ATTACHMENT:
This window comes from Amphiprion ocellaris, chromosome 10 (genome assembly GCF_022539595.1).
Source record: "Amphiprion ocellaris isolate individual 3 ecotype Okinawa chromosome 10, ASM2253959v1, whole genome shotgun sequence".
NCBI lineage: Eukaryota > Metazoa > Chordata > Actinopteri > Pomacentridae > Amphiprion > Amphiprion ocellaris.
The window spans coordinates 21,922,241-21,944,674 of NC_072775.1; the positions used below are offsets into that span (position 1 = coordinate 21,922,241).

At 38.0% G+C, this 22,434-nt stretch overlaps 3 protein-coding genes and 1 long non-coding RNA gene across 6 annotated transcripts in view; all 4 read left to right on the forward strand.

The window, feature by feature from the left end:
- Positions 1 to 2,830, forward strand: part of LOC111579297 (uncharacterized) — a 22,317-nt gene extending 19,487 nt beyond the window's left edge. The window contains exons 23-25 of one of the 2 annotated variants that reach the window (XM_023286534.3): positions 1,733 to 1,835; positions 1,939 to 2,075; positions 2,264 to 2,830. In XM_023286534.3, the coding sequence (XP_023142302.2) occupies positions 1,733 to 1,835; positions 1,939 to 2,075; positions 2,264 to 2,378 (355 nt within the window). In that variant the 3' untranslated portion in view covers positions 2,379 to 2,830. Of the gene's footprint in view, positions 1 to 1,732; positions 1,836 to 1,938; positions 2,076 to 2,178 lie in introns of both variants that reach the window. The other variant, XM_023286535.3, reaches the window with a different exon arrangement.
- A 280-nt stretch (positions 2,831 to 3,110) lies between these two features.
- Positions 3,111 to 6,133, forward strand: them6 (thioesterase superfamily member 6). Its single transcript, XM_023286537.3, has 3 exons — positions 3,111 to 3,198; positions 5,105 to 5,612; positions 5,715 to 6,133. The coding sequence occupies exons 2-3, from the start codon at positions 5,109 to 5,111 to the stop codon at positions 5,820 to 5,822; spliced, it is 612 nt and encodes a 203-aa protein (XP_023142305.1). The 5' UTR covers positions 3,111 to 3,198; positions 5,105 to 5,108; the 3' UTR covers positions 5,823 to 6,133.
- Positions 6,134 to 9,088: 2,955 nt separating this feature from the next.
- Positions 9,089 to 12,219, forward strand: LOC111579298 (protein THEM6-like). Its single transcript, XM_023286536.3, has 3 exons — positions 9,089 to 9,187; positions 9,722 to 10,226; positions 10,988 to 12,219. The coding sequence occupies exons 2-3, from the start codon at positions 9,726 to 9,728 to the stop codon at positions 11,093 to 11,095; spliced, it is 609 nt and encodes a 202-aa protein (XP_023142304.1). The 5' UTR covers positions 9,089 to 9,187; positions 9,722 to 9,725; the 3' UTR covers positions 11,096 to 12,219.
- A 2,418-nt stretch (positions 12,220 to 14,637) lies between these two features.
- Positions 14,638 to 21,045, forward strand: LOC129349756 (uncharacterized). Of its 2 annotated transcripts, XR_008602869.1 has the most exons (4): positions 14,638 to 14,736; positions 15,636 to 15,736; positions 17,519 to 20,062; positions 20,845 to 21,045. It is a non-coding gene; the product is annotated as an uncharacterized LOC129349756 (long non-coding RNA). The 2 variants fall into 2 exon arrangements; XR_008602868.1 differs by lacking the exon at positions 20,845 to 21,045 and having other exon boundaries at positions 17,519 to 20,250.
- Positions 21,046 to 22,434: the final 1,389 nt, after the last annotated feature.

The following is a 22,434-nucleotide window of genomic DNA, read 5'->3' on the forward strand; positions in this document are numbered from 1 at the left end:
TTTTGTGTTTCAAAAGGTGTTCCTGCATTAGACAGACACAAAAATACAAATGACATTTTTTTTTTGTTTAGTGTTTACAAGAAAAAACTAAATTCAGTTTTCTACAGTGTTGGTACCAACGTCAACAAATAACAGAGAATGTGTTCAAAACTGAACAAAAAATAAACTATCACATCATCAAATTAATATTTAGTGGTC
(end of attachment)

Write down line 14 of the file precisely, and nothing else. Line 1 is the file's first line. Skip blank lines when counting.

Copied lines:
- Positions 21,046 to 22,434: the final 1,389 nt, after the last annotated feature.